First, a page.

I’m Going to Die Alone – The Logical Rationale

I’m Going to Die Alone – The Logical Rationale

I’m Going to Die Alone – The Logical Rationale has been edited by Aashna Kanuga.

I’m going to die alone.”

We have all felt this way and said it out loud, at least once in our lives. You know what I mean, the whole feeling of being unloved, unwanted. Dispensable almost. Then, however, for good or for bad, movies or books get in the way and they comfort us. Even if it’s just for a second. They show us the light at the end of the tunnel. They make us believe in words like ‘hope’ and ‘faith’.

The Internet tells you that your soulmate is out there and one day, after crossing all hurdles, you are going to end up together and it is going to be magical. Then you have your TV shows. They make you believe that the Rachel to your Ross is out there. Maybe she didn’t get on the plane after all. Your perfect kiss by the setting sun at the beach is going to happen. Optimism, I tell you. Make believe and temporary solace or absolute bullshit? Well that is a topic for another day.

Let’s get real here for a minute and think this through.

We’re not going to have this.

You and me. We’re not going to have this. This is not happening to us. We’re going to wake up, go to work grudgingly and come back after a horrible day and go to bed. The next day? Same old story. Why am I suddenly all ‘dark and twisty’? Persist with me and maybe you’ll know.

We’re hypocrites. It’s expected and acceptable if I need my space, but I HAVE TO know which guy is texting her. Her going out to a movie or dinner with another guy? No. We are going out drinking and are still on Tinder (secretly of course), and that is okay! It’s just about keeping my ‘options open’, right?.

One minute we are coming together after but the minute after we are done, we start fighting again over random, irrelevant things.
Some might say make-up sex or hate sex is great. I think we still have enough sanity left in us, that we can talk our problems out. It would be a lot better than giving each other sleepless nights, the fights and sleeping on the couch after one of you has taken up the bed and locked the door.

We are not content with what we have. Keeping your options open is great. We should all do it. However, not at the cost of jeopardizing what we already have. We go hunting, while neglecting and not loving someone who might actually be in it for the long term. The result? Us ending up at the door while they load their stuff into the car. To add to it, we give futile justifications like “It’s basic human tendency to try and get a partner who compliments us! Who it feels right with”. As if we could get more lame than that. Be happy and be content.

Carpe fucking Diem.

Do not settle. I repeat—Never settle. However at the same time, respect what you have. Respect the other individual for who they are and what they stand for. Their virtues. Their stories. It’s not always about you!

Sure, we both like Pizza, Pink Floyd and beer. But if all we have in common is the little stuff, the relationship is going to be stunted. One of us does go out of the way and makes an effort. The reward for it? “You did something new?” followed up by a disappointing and seemingly disinterested session between the sheets. We don’t agree on things like family, faith and finances. Even when it’s okay to end things amicably so that you we both find people who have similar priorities, we don’t. We remain unhappy.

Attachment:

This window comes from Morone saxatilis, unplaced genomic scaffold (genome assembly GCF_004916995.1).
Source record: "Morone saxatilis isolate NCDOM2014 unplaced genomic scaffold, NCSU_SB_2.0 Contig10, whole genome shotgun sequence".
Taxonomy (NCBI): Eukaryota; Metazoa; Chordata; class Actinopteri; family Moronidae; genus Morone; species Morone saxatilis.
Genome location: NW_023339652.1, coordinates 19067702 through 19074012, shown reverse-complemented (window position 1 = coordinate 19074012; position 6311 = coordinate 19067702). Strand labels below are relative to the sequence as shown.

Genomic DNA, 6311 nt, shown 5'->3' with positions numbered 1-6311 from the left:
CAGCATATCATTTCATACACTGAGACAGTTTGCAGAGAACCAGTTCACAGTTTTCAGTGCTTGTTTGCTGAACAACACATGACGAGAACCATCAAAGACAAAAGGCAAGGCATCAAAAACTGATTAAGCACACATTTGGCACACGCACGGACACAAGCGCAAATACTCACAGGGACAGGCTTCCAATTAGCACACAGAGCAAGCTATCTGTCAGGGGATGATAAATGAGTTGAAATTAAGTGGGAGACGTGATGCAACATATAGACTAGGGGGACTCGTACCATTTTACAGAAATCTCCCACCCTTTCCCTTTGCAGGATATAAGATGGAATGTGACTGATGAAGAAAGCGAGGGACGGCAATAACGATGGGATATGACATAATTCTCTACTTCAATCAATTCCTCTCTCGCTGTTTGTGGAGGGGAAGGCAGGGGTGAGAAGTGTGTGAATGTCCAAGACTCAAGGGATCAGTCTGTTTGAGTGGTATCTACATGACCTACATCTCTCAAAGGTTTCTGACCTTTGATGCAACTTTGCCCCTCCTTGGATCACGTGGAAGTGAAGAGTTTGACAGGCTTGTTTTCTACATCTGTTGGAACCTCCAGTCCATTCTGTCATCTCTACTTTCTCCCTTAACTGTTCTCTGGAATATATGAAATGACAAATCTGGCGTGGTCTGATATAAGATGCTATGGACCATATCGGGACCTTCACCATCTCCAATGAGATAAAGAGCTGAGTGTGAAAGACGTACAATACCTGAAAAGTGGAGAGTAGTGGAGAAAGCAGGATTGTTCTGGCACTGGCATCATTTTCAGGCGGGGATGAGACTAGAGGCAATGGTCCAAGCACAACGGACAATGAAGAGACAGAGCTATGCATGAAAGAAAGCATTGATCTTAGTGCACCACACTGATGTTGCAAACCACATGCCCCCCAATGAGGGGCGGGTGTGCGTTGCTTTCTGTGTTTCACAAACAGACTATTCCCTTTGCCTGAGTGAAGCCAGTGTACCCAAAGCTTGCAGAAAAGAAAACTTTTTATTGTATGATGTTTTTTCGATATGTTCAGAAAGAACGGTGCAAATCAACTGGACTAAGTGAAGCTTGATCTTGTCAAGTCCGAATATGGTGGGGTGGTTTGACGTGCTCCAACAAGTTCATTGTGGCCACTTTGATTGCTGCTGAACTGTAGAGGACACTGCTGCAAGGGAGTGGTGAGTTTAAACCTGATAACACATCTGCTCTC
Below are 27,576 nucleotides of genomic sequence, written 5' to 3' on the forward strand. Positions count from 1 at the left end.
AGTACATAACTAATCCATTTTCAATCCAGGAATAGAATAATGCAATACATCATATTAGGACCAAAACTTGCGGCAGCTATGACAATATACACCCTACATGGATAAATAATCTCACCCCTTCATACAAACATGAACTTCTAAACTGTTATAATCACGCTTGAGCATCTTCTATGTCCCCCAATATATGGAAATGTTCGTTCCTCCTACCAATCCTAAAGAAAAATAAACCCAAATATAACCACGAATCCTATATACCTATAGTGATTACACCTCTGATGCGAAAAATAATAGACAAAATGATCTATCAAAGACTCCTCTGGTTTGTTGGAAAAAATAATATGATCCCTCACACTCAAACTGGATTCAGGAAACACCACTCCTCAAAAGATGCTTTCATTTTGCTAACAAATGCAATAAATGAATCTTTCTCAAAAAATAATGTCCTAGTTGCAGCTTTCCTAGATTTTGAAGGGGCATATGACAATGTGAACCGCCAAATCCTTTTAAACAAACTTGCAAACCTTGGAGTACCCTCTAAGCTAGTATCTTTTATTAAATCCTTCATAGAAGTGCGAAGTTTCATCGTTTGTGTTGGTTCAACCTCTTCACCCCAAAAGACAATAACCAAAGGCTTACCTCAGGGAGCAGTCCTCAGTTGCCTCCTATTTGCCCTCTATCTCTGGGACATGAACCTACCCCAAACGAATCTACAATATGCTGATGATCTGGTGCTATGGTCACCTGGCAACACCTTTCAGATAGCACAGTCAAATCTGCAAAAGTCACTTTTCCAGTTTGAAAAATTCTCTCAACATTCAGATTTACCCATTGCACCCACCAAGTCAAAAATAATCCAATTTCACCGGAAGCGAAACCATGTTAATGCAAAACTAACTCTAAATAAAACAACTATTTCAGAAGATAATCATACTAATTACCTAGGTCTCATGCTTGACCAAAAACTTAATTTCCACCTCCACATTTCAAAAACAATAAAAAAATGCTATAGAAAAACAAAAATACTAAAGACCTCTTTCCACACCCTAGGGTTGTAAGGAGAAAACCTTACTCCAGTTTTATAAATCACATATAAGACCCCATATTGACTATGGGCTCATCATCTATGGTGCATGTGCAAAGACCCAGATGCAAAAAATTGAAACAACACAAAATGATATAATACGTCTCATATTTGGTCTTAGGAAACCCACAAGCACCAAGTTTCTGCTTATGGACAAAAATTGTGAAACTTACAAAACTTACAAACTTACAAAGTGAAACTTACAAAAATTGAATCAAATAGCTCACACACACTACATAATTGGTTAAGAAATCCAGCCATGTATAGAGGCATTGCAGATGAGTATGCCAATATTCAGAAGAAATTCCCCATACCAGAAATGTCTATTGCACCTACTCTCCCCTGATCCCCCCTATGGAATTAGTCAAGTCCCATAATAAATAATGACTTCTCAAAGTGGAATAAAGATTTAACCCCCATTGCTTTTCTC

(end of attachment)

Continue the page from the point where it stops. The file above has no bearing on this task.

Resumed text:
To be honest, we haven’t been happy for a very long time. Sure every relationship has its ups and downs. But we can’t be bothered to remember the last time either of us laughed or had a great time together. Are we staying because I want to? No. we’re staying because we don’t have anywhere else to go.

We’re afraid. That’s what it ultimately comes down to. We’re afraid to open up. Afraid to have those difficult but necessary conversations. We’re afraid to let go of the past and step into the future. To get our hearts broken. We’re afraid of making an effort. We have unrealistic expectations, but also don’t want to make an effort if the other person expects something back.

Truth is, we are scared of commitment. Measures taken to combat the stigma attached to this word aren’t exactly supported by our surroundings. Sure Tinder encourages us to engage in one-night stands and the pursuit of a “no-strings attached” relationship filled with emotionless and frivolous sex. It’s the cool thing to do.

Some people may be happy living life with no commitments and no relationships. Absolutely. This may be someone’s choice and might be working for you. To them I say, kudos. Nonetheless, I’m convinced those one night hook-ups are just temporary fixes. If anyone can truly be content with that lifestyle, I don’t know. Maybe you’re happy now, but every time the stranger in the bed changes, will you be less and less satisfied until you eventually realize how soulless and disassociated from humanity you have become. In regards to life changes, we often hear people say, “I’m stuck in a rut”.  What does that even mean? Einstein describes insanity as “doing the same thing over and over again expecting a different result.” That comes close if you ask me.

So maybe, for a change, instead of complaining about being stuck, do something about it.

Make a change.

Take that step forward.

Or else, you’re going to die alone and you would die knowing you could do something about it but never did.

And that, my friend, is on nobody else’ conscience, but yours.

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Sanchit Verma

Live my life with one motto: if an opportunity doesn't knock, build a door.